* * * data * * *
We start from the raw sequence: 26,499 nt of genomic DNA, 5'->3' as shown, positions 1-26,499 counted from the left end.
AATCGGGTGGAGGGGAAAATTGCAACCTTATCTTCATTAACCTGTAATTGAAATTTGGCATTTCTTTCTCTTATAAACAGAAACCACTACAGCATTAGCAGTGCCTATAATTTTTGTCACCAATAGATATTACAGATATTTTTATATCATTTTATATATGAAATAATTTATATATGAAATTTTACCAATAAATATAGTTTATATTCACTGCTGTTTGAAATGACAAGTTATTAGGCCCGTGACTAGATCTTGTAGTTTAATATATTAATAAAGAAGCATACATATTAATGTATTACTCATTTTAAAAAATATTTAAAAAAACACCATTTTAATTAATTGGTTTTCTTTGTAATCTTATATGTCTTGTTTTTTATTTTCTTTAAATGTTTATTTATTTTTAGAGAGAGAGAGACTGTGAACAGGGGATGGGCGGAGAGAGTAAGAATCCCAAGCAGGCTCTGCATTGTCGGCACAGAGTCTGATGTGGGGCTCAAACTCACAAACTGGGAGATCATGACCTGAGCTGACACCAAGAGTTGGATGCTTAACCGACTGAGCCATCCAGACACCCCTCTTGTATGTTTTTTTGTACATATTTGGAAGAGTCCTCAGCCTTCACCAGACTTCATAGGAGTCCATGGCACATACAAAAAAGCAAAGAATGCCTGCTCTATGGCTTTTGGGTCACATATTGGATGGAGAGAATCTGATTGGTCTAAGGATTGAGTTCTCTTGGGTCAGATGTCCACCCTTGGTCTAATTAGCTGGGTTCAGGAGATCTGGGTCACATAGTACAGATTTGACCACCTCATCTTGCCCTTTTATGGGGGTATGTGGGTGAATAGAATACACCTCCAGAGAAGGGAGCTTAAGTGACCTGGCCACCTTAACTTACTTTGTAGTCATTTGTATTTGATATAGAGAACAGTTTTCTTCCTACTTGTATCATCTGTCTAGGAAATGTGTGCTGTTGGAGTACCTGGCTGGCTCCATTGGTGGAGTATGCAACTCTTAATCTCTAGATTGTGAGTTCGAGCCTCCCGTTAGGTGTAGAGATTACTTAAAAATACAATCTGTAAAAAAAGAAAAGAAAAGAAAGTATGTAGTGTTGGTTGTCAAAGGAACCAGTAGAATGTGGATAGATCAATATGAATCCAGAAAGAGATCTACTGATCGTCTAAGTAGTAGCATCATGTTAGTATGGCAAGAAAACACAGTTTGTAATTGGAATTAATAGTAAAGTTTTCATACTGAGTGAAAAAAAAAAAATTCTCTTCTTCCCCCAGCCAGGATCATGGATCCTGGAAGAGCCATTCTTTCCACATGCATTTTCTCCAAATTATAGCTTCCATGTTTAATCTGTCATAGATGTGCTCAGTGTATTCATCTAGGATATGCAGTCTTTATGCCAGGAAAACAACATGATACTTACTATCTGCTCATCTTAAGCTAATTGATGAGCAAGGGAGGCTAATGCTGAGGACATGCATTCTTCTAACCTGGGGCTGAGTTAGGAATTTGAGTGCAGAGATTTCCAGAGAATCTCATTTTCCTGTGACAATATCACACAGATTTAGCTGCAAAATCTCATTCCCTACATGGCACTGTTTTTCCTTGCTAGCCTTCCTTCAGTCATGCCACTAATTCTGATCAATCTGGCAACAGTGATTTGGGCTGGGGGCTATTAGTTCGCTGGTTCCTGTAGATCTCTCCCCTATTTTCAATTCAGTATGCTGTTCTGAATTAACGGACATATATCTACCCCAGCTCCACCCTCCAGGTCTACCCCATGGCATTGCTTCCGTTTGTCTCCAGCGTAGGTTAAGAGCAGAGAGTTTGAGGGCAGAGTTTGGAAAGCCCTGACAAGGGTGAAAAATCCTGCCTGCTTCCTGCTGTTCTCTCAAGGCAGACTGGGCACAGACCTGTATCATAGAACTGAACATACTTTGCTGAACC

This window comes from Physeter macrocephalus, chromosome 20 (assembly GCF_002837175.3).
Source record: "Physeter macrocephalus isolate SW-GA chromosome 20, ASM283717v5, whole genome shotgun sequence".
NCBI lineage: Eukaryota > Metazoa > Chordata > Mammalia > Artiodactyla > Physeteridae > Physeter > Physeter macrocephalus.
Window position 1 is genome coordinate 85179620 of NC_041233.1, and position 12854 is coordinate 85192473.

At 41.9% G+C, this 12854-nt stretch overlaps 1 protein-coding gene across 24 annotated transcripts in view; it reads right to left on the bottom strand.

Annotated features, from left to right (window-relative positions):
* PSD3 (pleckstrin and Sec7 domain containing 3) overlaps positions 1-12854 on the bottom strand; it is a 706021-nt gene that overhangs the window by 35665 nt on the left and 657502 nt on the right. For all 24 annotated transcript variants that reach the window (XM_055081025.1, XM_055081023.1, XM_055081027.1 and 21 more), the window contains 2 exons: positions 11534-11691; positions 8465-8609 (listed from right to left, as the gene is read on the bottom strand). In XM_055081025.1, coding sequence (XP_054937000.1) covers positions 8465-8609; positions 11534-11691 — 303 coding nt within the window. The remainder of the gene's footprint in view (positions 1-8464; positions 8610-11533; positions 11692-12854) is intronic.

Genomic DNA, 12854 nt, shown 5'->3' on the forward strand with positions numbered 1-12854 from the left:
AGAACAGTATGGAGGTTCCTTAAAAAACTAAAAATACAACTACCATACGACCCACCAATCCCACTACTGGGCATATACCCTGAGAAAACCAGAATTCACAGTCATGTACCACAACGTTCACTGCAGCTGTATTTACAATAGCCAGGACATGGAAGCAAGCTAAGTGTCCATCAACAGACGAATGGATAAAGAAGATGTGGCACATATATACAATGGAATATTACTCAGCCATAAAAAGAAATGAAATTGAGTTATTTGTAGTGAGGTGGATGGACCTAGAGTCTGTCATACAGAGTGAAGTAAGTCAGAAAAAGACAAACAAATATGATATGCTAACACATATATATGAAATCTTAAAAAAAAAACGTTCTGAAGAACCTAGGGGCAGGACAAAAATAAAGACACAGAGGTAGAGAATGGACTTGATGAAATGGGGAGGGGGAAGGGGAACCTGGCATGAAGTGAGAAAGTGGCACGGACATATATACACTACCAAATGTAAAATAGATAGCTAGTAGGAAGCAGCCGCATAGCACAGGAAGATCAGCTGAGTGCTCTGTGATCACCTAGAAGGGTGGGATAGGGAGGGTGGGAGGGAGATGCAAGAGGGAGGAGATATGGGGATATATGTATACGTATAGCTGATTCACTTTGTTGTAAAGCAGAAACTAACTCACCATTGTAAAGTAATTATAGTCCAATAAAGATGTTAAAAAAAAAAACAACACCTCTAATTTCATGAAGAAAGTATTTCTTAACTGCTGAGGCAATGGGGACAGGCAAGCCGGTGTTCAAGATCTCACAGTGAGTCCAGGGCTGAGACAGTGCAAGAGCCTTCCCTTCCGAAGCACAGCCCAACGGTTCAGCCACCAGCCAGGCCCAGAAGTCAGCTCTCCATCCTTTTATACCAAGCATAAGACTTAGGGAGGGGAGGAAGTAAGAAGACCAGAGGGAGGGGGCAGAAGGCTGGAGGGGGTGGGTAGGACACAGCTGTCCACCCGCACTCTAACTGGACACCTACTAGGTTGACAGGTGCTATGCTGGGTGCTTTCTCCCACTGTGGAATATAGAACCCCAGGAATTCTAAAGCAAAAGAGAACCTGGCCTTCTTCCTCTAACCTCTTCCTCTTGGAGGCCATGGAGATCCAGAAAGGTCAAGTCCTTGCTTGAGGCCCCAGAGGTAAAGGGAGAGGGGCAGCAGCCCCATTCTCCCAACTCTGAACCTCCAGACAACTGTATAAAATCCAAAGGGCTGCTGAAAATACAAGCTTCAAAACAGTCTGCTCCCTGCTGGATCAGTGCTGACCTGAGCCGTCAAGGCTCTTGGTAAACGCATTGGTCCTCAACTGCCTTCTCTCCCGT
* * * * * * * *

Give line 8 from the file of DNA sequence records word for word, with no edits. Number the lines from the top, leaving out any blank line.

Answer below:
Annotated features, from left to right (window-relative positions):